Not just elephants
Of course the Elephant tours in Thailand aren’t the only excursions often having to deal with animal abuse. The tiger industry is also pretty popular in Thailand. In places like Tiger Kingdom you can pet tigers and take pictures with them. If you really think this is possible in a natural way, I advise you to watch a few episodes of Animal Planet.
Tigers are predators and have never been made to serve as domestic cat. The tigers in these parks have been drugged and have no idea what is happening. So I’d suggest to keep away from this place too!
You obviously don’t only find animal suffering in Thailand. I myself was once so stupid to believe that dolphins in captivity were pretty well treated… Fortunately, I realized immediately that this is simply not possible and that you can also ethically swim with dolphins.
The same goes for swimming with whale sharks in Bohol (the Philippines). These gigantic marine mammals are fed here and although they are not mistreated, this disturbs their natural instincts …
If you don’t feel good about it, something may be wrong. Just put yourself in the place of the animals and decide how you would feel.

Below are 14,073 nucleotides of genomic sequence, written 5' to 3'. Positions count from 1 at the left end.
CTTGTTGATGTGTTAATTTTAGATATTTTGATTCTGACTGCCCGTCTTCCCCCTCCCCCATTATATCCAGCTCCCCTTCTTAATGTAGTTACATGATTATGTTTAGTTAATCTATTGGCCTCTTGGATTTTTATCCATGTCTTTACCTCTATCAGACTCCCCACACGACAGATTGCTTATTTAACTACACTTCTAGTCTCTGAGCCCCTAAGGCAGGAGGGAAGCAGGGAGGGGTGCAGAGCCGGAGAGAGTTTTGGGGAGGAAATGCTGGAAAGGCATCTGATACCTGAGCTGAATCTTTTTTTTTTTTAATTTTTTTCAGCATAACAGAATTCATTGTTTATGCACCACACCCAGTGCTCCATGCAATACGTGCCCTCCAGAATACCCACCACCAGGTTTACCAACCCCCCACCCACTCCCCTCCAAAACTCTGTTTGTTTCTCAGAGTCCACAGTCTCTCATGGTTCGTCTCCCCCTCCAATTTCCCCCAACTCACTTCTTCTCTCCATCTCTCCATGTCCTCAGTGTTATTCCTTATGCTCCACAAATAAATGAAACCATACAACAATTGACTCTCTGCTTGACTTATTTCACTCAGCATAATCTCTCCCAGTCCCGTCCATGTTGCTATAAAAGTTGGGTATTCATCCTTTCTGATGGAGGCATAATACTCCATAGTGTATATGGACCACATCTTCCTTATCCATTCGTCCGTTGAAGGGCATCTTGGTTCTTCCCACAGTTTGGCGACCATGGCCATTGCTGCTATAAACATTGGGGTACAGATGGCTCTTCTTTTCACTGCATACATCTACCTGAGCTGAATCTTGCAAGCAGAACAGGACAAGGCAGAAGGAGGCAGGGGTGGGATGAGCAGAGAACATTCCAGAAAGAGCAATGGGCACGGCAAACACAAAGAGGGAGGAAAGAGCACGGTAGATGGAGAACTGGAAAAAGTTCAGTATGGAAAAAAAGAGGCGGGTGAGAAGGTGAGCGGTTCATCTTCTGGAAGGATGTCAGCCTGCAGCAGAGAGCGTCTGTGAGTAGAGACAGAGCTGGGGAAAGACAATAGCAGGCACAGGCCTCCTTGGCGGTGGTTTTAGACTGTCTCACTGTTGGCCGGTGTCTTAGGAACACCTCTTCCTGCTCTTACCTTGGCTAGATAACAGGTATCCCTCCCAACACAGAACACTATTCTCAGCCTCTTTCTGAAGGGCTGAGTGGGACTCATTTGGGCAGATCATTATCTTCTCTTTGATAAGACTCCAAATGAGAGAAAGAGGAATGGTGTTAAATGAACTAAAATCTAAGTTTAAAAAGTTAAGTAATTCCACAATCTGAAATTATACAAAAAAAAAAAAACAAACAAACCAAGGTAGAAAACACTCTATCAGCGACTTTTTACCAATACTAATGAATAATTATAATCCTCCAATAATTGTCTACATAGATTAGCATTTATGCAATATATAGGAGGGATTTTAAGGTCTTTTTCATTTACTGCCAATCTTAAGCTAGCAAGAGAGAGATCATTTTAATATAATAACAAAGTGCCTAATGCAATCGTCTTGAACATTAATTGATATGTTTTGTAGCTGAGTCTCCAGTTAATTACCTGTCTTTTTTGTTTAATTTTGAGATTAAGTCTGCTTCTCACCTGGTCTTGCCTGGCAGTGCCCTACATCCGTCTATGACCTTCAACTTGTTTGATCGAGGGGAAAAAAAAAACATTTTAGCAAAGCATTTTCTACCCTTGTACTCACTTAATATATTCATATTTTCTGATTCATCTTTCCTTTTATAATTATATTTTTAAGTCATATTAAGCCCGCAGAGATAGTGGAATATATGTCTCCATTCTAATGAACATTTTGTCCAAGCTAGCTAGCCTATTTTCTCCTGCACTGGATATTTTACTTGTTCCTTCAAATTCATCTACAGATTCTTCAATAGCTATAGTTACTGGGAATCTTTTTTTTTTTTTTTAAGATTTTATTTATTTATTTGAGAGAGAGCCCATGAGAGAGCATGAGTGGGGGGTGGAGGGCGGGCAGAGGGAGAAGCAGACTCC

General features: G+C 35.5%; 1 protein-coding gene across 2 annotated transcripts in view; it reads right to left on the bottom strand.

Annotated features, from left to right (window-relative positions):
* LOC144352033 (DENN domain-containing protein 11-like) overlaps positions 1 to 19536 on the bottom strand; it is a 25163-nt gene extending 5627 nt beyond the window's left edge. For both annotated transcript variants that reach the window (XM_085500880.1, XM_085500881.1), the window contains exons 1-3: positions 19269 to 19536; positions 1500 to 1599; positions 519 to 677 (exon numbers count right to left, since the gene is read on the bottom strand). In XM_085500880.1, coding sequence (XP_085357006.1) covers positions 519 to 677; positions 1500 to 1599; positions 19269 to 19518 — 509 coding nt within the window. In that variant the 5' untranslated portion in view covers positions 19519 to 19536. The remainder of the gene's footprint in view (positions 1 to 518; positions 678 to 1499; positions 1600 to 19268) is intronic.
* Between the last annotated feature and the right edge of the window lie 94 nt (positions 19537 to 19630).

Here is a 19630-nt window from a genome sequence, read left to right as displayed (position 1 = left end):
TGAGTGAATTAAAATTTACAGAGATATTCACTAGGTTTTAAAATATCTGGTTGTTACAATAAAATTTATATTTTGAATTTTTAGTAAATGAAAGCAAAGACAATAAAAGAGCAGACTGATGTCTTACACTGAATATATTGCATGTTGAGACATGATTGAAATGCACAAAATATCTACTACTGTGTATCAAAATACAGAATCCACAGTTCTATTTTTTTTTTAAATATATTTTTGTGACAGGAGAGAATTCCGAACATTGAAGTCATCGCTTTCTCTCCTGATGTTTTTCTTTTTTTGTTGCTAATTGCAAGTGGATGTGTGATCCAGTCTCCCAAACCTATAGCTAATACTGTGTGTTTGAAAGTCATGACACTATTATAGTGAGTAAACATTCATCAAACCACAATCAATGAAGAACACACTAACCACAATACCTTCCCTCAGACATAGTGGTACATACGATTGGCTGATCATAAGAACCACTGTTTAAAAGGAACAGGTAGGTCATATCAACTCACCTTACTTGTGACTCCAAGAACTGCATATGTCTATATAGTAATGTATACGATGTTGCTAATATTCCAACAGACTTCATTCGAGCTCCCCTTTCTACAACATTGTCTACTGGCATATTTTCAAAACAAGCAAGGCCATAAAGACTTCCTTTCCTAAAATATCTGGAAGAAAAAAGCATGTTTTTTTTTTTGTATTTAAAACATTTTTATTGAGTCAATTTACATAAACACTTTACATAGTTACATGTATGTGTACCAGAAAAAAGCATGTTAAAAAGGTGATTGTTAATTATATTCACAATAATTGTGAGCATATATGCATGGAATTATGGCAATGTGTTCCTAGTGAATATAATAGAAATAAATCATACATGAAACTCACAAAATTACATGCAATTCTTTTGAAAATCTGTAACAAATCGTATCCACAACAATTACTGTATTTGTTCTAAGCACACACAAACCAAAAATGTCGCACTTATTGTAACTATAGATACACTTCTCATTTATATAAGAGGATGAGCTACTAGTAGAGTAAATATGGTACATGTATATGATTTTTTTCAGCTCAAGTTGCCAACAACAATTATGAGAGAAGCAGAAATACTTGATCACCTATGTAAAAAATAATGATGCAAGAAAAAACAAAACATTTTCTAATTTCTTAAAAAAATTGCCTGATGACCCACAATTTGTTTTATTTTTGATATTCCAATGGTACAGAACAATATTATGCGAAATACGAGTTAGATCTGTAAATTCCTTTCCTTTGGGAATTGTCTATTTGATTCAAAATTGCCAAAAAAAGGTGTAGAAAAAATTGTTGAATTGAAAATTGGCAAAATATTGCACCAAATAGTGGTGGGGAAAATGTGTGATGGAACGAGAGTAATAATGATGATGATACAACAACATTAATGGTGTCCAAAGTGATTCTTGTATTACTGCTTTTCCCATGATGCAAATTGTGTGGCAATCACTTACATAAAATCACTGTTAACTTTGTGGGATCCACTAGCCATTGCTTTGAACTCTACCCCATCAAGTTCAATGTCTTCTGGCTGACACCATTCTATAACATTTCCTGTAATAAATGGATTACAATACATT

10 fun elephant facts
- African elephants are the largest land mammals on this planet. They are also known for the longest pregnancy: no less than 22 months!
- Contrary to what you see in cartoons, elephants don’t like peanuts! They are also not afraid of mice, but they are of ants and bees.
- Asian elephants don’t walk. To walk you have to lift all four legs and elephants in Thailand always have two legs on the ground.
- Just like humans (including dolphins and magpies), elephants can recognize themselves in the mirror!
- Elephants can burn! Because there is no sun lotion for elephants, they throw sand or mud on their heads and backs.